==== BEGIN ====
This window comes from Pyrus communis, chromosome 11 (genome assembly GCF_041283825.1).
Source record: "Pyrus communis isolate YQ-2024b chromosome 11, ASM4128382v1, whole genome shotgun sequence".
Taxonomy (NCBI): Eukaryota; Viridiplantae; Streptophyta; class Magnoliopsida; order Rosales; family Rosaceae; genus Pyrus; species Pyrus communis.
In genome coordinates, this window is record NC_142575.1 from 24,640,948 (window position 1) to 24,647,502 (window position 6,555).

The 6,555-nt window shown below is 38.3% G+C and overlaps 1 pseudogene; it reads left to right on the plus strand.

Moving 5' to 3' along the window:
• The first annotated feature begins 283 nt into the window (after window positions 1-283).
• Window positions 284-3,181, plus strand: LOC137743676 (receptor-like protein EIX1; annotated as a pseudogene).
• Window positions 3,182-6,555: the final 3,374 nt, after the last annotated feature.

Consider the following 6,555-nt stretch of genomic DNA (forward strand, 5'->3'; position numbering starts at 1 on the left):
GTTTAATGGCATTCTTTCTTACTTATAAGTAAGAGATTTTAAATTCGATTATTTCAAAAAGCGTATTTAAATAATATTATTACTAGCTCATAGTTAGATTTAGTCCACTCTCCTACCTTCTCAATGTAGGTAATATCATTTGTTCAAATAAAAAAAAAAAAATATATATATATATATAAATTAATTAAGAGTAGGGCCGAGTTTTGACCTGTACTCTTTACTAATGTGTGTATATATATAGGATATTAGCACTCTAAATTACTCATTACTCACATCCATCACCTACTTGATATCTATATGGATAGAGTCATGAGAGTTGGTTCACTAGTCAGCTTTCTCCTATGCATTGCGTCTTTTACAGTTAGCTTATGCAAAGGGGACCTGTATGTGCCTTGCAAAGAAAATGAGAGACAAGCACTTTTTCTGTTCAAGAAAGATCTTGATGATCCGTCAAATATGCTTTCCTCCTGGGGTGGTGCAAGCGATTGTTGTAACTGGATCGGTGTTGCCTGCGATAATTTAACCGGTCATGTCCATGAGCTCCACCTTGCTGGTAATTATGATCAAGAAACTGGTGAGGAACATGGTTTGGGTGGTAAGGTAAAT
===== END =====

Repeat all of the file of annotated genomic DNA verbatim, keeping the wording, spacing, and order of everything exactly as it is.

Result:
This window comes from Pyrus communis, chromosome 11 (genome assembly GCF_041283825.1).
Source record: "Pyrus communis isolate YQ-2024b chromosome 11, ASM4128382v1, whole genome shotgun sequence".
Taxonomy (NCBI): Eukaryota; Viridiplantae; Streptophyta; class Magnoliopsida; order Rosales; family Rosaceae; genus Pyrus; species Pyrus communis.
In genome coordinates, this window is record NC_142575.1 from 24,640,948 (window position 1) to 24,647,502 (window position 6,555).

The 6,555-nt window shown below is 38.3% G+C and overlaps 1 pseudogene; it reads left to right on the plus strand.

Moving 5' to 3' along the window:
• The first annotated feature begins 283 nt into the window (after window positions 1-283).
• Window positions 284-3,181, plus strand: LOC137743676 (receptor-like protein EIX1; annotated as a pseudogene).
• Window positions 3,182-6,555: the final 3,374 nt, after the last annotated feature.

Consider the following 6,555-nt stretch of genomic DNA (forward strand, 5'->3'; position numbering starts at 1 on the left):
GTTTAATGGCATTCTTTCTTACTTATAAGTAAGAGATTTTAAATTCGATTATTTCAAAAAGCGTATTTAAATAATATTATTACTAGCTCATAGTTAGATTTAGTCCACTCTCCTACCTTCTCAATGTAGGTAATATCATTTGTTCAAATAAAAAAAAAAAAATATATATATATATATAAATTAATTAAGAGTAGGGCCGAGTTTTGACCTGTACTCTTTACTAATGTGTGTATATATATAGGATATTAGCACTCTAAATTACTCATTACTCACATCCATCACCTACTTGATATCTATATGGATAGAGTCATGAGAGTTGGTTCACTAGTCAGCTTTCTCCTATGCATTGCGTCTTTTACAGTTAGCTTATGCAAAGGGGACCTGTATGTGCCTTGCAAAGAAAATGAGAGACAAGCACTTTTTCTGTTCAAGAAAGATCTTGATGATCCGTCAAATATGCTTTCCTCCTGGGGTGGTGCAAGCGATTGTTGTAACTGGATCGGTGTTGCCTGCGATAATTTAACCGGTCATGTCCATGAGCTCCACCTTGCTGGTAATTATGATCAAGAAACTGGTGAGGAACATGGTTTGGGTGGTAAGGTAAAT